Eventually, they stopped trying to entertain me and introduced themselves, even though I'd read through their files multiple times. The woman and large man were Naomi and Joshua Friedman, a Jewish couple from northern Germany when there had still been a Germany. Both had been classified as hopelessly barren when she had to get her uterus removed in an unfortunate accident, and since space work was easiest on those who couldn't have children or didn't need to raise some, they both applied for the high-paying fringe work. He was a botanist specializing in alien biology that never really got anywhere or made any good discoveries, while she was trained as a general medical practitioner and nutritionist. While she could have gone places, as the space force was always in desperate need of medical personnel, she'd chosen instead to leave with her husband to a little explored part of space that had been abandoned once it was verified to lack any mining capabilities. Someone had to fund coming all the way out here, and if there was no money in it what was the point? Never mind the fact that the planet the space station circled still had life, albeit no intelligent life.

Not that anyone really believed in aliens anymore.

The third, the skinnier man with an old fashion undercut and trace amounts of black still striking through his gray hair, was Levi Blau, Naomi's younger brother. Unlike the other two, he had the more common background of those sent out to little-used space stations like this one: criminals. He'd burned all his bridges on Earth through smuggling, illegal drug dealing, burglary, human trafficking, lots of assault, and manslaughter. In prison, they had a training program to maintain space stations and relay messages and the like for those who had nothing left to lose by spending unknown decades alone on little-used space stations. When I read this on his file, I suspected that Naomi and her husband had opted to come out here to keep him company, because, even as little known as he was, a botanist specializing in alien plantlife biology still had plenty of job opportunities.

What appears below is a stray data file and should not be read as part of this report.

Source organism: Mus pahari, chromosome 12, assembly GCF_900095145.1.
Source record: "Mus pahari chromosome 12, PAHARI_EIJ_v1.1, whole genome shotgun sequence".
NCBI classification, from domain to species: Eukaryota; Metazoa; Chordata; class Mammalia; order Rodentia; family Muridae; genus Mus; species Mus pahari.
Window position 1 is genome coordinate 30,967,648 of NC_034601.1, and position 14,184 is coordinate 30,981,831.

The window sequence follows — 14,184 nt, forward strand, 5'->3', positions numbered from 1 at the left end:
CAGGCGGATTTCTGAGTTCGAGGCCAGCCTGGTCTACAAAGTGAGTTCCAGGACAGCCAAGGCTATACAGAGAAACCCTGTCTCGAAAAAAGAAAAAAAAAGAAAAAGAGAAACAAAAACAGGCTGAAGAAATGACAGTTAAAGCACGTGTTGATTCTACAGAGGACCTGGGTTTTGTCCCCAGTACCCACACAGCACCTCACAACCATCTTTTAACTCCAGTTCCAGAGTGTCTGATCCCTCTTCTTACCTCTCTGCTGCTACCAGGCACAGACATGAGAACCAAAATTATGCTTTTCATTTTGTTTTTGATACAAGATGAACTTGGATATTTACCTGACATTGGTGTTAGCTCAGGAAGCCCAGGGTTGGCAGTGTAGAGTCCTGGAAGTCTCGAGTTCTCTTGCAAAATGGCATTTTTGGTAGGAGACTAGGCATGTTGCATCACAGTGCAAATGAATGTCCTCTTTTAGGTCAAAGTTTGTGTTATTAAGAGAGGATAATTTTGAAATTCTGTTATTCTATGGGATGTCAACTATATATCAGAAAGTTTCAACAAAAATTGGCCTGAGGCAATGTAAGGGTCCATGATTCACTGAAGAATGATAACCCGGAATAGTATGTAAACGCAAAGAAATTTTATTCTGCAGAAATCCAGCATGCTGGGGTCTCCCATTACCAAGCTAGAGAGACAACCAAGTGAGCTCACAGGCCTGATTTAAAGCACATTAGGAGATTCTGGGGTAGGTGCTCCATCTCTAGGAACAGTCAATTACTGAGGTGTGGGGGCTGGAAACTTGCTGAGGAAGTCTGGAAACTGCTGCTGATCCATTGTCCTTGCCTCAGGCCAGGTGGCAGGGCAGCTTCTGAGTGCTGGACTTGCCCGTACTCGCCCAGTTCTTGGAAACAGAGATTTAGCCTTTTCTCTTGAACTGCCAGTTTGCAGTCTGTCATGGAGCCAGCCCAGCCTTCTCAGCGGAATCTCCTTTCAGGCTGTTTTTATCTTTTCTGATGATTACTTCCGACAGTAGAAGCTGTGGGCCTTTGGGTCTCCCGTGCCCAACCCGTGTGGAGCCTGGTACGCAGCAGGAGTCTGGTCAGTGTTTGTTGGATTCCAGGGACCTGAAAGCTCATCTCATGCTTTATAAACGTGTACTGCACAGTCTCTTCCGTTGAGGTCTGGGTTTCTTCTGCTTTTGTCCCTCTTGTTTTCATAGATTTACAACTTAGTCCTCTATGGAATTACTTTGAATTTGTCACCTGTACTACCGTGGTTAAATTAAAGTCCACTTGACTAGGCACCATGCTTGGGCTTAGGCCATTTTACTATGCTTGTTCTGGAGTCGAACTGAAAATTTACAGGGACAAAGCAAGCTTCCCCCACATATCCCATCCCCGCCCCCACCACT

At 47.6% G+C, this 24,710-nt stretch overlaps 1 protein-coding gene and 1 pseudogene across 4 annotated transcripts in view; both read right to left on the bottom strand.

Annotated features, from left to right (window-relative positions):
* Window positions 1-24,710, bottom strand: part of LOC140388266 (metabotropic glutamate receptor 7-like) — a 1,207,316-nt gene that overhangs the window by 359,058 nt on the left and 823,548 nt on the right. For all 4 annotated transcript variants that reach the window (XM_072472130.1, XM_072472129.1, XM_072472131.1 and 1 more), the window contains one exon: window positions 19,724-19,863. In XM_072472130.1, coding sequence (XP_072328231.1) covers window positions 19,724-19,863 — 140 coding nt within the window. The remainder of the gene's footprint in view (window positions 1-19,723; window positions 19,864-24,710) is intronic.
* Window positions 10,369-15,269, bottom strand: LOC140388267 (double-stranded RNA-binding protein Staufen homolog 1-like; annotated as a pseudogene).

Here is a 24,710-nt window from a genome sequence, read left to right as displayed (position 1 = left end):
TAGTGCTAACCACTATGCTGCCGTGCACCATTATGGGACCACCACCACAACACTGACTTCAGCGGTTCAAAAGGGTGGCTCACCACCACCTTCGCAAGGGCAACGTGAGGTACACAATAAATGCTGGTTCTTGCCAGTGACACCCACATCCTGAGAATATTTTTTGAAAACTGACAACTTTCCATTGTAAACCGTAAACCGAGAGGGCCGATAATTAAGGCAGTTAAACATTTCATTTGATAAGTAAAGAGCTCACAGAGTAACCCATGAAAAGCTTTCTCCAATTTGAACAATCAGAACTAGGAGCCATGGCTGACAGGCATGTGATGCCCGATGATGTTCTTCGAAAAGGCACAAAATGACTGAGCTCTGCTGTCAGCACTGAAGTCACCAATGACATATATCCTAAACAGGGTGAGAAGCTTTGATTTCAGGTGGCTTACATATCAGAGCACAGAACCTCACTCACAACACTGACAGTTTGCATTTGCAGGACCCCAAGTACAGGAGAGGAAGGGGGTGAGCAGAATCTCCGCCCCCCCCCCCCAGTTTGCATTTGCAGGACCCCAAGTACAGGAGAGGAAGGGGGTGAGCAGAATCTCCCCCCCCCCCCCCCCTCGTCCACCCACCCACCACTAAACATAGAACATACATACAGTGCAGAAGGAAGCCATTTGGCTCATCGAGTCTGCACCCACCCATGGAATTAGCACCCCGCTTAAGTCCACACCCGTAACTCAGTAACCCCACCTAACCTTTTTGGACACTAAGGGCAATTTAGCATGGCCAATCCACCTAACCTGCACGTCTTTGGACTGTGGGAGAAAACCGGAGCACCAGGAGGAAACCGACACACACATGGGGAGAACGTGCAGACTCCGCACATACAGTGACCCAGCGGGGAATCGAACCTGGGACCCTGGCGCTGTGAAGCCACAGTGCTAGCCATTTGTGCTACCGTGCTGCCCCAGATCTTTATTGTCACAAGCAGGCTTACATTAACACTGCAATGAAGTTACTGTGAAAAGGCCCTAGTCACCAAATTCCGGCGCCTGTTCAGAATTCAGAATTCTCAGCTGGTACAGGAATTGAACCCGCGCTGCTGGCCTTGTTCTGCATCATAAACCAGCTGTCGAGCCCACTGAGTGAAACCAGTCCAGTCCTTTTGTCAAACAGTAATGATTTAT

Which was sweet if it was true. Having to maintain a space station all by yourself for years on end, even with the company of A.I. androids, sounded like hell. Despite mankind's aspirations for A.I. being akin to human consciousness made of wires, that line had never been crossed. Modern A.I. could answer questions, hold basic conversations, and make observations, but the certain something that fed personality and creativity had yet to be found.

The few times I looked up from my food to glance at Levi, remembering these fuzzy-warm theories of mine, I ended up quickly looking back down as his hard, black gaze seemed to be expecting these very same thoughts. He'd looked younger in his picture, but still as striking. Those dark eyes, even framed with lashes paled by age, seemed to fit the criminal profile to a tee. He didn't speak much, other than the short comment here and there that sounded dry at best. Noami and Joshua, on the other hand, kept on chattering and laughing at any word I thought to say, a sharp contrast to their quiet companion.

It wasn't till I'd finished off my food and the couple had gone ahead to lead the way to my bunk that Levi said anything close to personable, even putting a hand on my shoulder.

"You'll do just fine."

Not that there was any point even if I did.


Katy Perry's E.T. will not stop playing in my head. I don't even really like Katy Perry's music. I'm more of a classical, Nickle Creek and the occasional 2000's rock sort of person. Does anyone know if AI is spelt with the periods or not? I think it is the periods, since it's an acronym for Artificial Intelligence.